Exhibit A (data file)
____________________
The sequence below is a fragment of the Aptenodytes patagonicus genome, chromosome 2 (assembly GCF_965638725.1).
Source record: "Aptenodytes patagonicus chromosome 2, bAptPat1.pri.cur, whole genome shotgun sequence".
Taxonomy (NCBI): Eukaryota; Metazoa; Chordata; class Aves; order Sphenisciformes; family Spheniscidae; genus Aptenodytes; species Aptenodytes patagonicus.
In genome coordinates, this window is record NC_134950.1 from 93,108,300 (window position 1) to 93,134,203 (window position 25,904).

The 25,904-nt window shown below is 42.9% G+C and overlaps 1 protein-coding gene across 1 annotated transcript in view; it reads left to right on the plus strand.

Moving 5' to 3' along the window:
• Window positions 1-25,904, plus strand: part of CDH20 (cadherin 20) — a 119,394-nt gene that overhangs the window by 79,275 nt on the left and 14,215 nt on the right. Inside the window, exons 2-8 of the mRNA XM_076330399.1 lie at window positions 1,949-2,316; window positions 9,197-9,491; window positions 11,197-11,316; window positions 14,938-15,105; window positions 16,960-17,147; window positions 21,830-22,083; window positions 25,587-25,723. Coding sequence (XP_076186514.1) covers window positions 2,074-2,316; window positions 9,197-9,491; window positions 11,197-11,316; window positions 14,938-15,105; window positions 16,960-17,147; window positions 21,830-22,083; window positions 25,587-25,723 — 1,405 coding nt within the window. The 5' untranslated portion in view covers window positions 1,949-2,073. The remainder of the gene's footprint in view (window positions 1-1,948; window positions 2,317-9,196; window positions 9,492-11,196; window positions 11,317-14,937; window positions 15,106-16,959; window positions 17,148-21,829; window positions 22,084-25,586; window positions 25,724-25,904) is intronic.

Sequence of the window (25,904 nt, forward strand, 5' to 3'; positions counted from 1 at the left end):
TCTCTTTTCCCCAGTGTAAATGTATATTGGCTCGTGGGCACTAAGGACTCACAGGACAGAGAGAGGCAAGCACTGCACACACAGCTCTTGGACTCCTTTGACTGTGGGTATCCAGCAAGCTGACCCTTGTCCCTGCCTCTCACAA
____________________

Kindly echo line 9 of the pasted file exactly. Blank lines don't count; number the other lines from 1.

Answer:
TCTCTTTTCCCCAGTGTAAATGTATATTGGCTCGTGGGCACTAAGGACTCACAGGACAGAGAGAGGCAAGCACTGCACACACAGCTCTTGGACTCCTTTGACTGTGGGTATCCAGCAAGCTGACCCTTGTCCCTGCCTCTCACAA